Thursday, October 27, 2011

Three Common Pet Food Ingredients & Large Breed Puppy Growth

Every pet parent wants to feed their puppy a food that will help it grow to be healthy and happy, filling in all that loose skin. For large breeds, veterinarians and breeders often suggest a diet lower in protein, fearing the puppy may grow too quickly and develop skeletal issues. All dogs thrive on a diet rich in animal protein, and the real culprit in such cases may actually be the man-made vitamins and minerals routinely added to pet food.

The Association of American Feed Control Officials, or AAFCO, has established nutritional profiles for pet foods. However pet food manufacturers have the ability to determine what they will put in their formulas to reach those recommended nutrient levels.  Because most pet foods are formulated from deficient feed ingredients, chemically-synthesized forms of vitamins and minerals are routinely added. This is cheaper than using high-quality, whole food ingredients to begin with, resulting in more profits for the company.¹ 

Skeletal Problems in Animals and Synthetic Nutrients

While this may be the least expensive way to make pet food, it is not the safest way. The potential toxicity from these unnatural forms of vitamins and minerals has been known for decades. The National Research Council and its Committee on Animal Nutrition has published two books on this topic: Vitamin Tolerance of Animals and Mineral Tolerance of Domestic Animals. The research identified skeletal and joint issues associated with three synthetic nutrients commonly found in pet foods²:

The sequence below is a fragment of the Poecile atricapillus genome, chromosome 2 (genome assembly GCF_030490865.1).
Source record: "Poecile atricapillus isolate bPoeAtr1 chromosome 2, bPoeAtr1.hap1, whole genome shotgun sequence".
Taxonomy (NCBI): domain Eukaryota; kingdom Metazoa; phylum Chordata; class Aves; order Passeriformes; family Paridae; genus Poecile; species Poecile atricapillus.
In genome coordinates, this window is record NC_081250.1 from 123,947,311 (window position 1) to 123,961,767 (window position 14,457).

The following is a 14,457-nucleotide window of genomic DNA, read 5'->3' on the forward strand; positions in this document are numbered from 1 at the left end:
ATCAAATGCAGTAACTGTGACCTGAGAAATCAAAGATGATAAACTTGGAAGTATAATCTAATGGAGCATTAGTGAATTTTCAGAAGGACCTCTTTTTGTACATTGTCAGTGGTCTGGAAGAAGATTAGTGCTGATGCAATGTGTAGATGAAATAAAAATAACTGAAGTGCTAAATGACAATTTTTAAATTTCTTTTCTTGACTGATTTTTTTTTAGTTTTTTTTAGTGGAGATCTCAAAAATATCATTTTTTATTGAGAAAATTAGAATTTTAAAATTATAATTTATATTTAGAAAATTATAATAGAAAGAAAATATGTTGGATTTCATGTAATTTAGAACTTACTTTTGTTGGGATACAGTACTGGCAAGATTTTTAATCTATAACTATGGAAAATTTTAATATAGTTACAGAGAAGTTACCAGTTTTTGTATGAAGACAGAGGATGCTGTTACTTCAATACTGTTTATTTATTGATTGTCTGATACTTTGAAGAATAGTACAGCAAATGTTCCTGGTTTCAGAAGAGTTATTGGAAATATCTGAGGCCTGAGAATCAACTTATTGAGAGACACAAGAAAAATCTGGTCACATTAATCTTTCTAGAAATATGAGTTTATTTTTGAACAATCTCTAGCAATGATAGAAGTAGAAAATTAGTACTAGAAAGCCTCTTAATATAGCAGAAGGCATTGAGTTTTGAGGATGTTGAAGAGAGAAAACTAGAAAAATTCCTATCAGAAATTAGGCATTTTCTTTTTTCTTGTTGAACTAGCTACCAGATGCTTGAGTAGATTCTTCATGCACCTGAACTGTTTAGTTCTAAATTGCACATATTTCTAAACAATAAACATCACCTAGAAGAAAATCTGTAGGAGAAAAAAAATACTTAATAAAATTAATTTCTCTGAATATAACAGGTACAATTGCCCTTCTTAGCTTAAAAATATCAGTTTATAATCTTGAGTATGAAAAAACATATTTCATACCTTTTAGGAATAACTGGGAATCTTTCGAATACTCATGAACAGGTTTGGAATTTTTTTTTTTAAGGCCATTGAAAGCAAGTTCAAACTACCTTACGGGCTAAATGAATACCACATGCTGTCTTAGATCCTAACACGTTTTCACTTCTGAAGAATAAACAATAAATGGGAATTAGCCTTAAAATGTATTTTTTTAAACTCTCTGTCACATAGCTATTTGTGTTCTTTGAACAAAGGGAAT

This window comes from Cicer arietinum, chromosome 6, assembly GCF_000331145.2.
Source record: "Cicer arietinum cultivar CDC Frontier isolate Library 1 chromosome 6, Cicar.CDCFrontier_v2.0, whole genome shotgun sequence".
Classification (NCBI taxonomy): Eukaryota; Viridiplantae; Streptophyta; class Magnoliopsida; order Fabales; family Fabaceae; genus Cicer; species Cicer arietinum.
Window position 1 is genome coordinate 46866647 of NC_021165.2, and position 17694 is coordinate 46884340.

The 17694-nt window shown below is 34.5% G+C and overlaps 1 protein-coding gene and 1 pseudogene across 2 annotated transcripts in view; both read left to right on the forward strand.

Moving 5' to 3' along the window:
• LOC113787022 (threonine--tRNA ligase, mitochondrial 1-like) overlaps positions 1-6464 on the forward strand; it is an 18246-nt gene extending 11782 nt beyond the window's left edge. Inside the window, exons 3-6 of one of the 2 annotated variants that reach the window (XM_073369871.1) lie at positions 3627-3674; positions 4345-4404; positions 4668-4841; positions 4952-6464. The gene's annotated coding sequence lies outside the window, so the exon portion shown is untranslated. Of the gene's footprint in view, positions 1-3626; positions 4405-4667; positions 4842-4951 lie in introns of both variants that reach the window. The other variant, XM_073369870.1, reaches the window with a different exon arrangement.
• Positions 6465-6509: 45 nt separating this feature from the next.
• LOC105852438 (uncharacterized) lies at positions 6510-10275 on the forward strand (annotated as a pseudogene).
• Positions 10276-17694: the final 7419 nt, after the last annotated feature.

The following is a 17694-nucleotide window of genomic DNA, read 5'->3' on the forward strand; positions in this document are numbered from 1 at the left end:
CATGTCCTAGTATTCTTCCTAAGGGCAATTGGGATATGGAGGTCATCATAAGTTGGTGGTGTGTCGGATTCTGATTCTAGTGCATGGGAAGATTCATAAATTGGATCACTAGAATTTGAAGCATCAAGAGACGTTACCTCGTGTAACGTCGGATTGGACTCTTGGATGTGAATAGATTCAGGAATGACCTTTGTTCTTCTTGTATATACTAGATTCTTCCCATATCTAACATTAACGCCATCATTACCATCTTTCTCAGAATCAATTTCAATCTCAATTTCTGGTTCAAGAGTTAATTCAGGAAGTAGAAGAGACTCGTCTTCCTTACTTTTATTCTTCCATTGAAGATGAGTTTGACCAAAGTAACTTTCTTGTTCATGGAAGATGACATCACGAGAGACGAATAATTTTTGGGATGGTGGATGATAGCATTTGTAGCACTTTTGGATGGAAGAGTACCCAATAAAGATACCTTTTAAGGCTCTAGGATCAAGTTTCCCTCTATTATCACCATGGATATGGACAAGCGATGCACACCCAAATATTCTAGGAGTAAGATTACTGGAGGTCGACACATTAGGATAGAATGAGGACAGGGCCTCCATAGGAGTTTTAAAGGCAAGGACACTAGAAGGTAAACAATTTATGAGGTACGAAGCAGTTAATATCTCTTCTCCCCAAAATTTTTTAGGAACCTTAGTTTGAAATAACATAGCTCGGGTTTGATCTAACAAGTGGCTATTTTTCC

1.      Vitamin A: Continued high doses of synthetic Vitamin A can cause cervical spondylosis, a degenerative joint disease affecting the cervical vertebrae, intervertebral disks and surrounding ligaments and connective tissue. This disease can also put pressure on the nerve root resulting in pain or a prickling sensation radiating down the arms. Synthetic Vitamin A can also cause proliferative gingivitis, incisor exfoliation, thin mandibles, bone changes, and depleted cartilage matrix.

2.      Vitamin B6: Excessive amounts have resulted in degeneration of posterior columns of the spine.

3.      Phosphorus: Over supplementation of man-made phosphorus have resulted in stiff joints, bone loss, bone porosity, and deposition of calcium in tendons and organs.

It may be tempting to dismiss these risks, since studies used high levels of Vitamin A, B6, and phosphorus, but synthetic nutrients are a common reason for pet food recalls.  Blue Buffalo’s October 2010 dog food recall is just one of many in recent years and was due to excessive Vitamin D. In 2006, Royal Canin recalled several of their foods because they also contained too much added Vitamin D. In 2009, Nutro recalled cat foods, citing the formulas contained “excessive levels of zinc.” At about the same time, 21 horses at the U.S. Open Polo Championship in Florida died from a supplement overdose of the mineral selenium. The common factor in all of these events was the use of added man-made vitamins or minerals³

Pet Food Nutrients from Whole Foods Safer

Pet experts may indeed be right that some pet foods are contributing to skeletal growth issues in large breed puppies, but it is likely that the reason is not protein, but the potentially-toxic brew of 20 to 26 chemically-synthesized nutrients. Even those marketed as “Natural” often carry the disclaimer, “with added vitamins and minerals.” This tells pet parents that the food is natural, but it contains unnatural (synthetic) supplements, similar to those tested by The National Research Council.

Nature’s Logic believes that a properly-formulated, whole-food diet rich in animal protein does not lead to skeletal-development issues in large breed puppies.  All nutrients in our foods, including the vitamins and minerals, are present naturally from the food ingredients. For more information about our 100% natural foods for dogs and cats, please visit

Have you ever had a large breed puppy with skeletal growth issues?


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